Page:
The concept “wildlife” is closely linked to freedom and independence. One of the definitions of the world “wildlife” is self-regulating, self-developing, and independent habitat of animals and plants. This is a space that remains unmodified by people, located in a willful, self-defined, self-ordering, uncontrolled state. Wildlife exists by itself and for itself. This concept comes from the ancient Celtic expression that means independent, autonomous land. Wildlife is free from all sorts of human colonization. By its definition, it has to be wild and free. This is its main physical characteristic. The concept “wild” carries connotations of disorder and violations of the laws, as every order he right to freedom. Wildlife is a land with its own will.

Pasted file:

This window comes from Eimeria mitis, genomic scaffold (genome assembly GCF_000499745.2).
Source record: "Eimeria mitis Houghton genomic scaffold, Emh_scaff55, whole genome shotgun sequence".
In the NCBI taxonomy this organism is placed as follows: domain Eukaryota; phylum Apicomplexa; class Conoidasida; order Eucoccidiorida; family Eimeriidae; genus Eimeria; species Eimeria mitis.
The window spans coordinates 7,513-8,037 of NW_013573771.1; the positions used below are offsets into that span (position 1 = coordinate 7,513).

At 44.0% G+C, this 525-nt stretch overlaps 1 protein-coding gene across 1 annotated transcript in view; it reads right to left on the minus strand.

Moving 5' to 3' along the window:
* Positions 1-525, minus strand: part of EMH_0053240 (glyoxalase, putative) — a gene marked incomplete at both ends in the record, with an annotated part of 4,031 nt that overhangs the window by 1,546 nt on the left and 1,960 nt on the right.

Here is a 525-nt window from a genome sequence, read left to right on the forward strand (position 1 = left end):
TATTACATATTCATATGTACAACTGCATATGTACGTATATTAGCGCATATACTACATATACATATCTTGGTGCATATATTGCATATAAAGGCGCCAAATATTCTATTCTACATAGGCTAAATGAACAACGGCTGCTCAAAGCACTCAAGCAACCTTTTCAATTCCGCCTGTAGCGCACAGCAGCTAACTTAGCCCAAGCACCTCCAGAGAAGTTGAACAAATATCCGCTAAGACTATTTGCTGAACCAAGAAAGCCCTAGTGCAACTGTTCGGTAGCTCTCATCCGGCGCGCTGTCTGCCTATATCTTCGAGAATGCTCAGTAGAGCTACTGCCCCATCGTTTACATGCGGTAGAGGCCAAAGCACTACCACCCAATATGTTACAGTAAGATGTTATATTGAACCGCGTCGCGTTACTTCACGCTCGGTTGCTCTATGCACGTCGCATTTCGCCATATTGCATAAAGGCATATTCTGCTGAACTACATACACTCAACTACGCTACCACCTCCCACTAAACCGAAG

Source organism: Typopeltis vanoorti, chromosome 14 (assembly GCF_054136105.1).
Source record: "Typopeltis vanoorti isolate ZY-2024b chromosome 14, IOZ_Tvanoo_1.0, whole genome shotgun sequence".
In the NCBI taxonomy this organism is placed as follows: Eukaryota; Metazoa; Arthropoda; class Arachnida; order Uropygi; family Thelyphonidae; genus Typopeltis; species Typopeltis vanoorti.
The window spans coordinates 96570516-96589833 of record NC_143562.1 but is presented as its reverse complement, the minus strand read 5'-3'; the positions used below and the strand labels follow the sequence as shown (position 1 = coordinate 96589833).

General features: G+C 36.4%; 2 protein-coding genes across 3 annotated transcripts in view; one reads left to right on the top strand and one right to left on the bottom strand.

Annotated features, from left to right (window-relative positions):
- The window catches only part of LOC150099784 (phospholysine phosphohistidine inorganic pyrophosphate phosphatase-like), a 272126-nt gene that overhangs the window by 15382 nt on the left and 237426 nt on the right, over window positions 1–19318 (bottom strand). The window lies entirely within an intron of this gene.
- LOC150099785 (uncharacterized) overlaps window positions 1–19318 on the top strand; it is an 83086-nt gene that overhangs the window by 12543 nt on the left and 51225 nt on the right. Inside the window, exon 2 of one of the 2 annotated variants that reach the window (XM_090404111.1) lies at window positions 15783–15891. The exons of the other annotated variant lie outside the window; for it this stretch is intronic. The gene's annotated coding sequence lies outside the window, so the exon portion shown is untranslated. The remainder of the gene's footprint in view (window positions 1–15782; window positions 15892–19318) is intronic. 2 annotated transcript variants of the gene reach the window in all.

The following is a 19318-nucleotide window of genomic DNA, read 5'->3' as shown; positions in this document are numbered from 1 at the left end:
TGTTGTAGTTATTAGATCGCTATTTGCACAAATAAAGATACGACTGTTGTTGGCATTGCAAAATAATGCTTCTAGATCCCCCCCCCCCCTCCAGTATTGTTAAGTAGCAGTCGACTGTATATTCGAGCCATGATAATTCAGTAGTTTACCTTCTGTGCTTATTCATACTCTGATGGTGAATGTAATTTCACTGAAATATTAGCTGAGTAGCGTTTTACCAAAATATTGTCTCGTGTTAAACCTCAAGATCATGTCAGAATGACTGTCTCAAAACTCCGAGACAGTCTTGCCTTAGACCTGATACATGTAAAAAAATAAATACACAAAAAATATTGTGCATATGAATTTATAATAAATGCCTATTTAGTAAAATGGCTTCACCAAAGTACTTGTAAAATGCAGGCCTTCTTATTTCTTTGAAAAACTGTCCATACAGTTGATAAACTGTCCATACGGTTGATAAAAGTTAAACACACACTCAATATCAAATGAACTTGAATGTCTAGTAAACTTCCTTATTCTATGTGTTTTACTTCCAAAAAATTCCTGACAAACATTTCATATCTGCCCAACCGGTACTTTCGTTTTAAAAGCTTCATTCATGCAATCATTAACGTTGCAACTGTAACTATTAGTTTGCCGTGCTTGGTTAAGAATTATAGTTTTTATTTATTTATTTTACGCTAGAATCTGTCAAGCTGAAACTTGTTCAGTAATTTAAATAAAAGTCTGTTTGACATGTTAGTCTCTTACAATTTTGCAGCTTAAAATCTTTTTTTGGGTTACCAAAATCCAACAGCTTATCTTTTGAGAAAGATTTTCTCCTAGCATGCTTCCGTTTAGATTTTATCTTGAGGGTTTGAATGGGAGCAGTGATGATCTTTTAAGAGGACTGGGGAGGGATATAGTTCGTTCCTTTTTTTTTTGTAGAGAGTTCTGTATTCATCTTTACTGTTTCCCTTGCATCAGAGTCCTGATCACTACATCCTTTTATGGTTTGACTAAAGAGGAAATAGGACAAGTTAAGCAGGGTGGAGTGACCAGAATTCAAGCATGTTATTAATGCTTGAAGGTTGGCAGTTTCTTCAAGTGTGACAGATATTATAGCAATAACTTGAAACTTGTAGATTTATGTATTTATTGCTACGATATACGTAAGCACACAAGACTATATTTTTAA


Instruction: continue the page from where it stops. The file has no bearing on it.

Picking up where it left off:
For Thoreau, all good things must be wild and free.Thoreau was one of the first who has began to call for ecological sabotage. he suggested to break the dams on the rivers that prevent the fish spawn. The philosopher believed that natural law should be put above legal. In other words, national law cannot prohibit the moral right of any organism to exist. Any humane person who came out of thoughtless boyish age, will not kill a living being, which was granted the same life. Thoreau wanted people to reject social norms if they do any harm to nature. By the freedom of wildlife, Thoreau meant self-management and autonomy, which is the existence of nature in its natural state, non-domesticated, uncultured, uncivilized, naughty, rude, stormy, violent, wild, and lawless. Freedom is inextricably linked to wildness and independence from human control.